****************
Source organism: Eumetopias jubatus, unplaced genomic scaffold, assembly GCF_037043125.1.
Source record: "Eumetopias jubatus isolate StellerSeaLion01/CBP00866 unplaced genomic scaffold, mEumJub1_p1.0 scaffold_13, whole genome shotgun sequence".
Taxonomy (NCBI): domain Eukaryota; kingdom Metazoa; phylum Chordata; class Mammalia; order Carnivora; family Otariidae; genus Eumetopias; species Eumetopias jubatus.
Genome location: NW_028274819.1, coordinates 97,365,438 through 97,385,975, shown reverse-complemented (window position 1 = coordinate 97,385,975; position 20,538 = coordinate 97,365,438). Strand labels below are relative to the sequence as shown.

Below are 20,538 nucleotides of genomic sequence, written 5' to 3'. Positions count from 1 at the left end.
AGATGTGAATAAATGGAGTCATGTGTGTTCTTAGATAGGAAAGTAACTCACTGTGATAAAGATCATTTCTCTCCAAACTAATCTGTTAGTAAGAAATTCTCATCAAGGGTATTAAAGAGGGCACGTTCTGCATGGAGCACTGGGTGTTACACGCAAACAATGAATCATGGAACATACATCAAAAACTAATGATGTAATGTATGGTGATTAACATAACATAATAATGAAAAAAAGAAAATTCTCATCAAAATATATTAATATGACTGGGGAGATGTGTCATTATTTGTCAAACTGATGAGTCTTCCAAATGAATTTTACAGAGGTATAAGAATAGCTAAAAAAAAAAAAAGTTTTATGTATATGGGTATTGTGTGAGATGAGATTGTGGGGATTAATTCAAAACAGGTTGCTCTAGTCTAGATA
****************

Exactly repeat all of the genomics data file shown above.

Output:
Source organism: Eumetopias jubatus, unplaced genomic scaffold, assembly GCF_037043125.1.
Source record: "Eumetopias jubatus isolate StellerSeaLion01/CBP00866 unplaced genomic scaffold, mEumJub1_p1.0 scaffold_13, whole genome shotgun sequence".
Taxonomy (NCBI): domain Eukaryota; kingdom Metazoa; phylum Chordata; class Mammalia; order Carnivora; family Otariidae; genus Eumetopias; species Eumetopias jubatus.
Genome location: NW_028274819.1, coordinates 97,365,438 through 97,385,975, shown reverse-complemented (window position 1 = coordinate 97,385,975; position 20,538 = coordinate 97,365,438). Strand labels below are relative to the sequence as shown.

Below are 20,538 nucleotides of genomic sequence, written 5' to 3'. Positions count from 1 at the left end.
AGATGTGAATAAATGGAGTCATGTGTGTTCTTAGATAGGAAAGTAACTCACTGTGATAAAGATCATTTCTCTCCAAACTAATCTGTTAGTAAGAAATTCTCATCAAGGGTATTAAAGAGGGCACGTTCTGCATGGAGCACTGGGTGTTACACGCAAACAATGAATCATGGAACATACATCAAAAACTAATGATGTAATGTATGGTGATTAACATAACATAATAATGAAAAAAAGAAAATTCTCATCAAAATATATTAATATGACTGGGGAGATGTGTCATTATTTGTCAAACTGATGAGTCTTCCAAATGAATTTTACAGAGGTATAAGAATAGCTAAAAAAAAAAAAAGTTTTATGTATATGGGTATTGTGTGAGATGAGATTGTGGGGATTAATTCAAAACAGGTTGCTCTAGTCTAGATA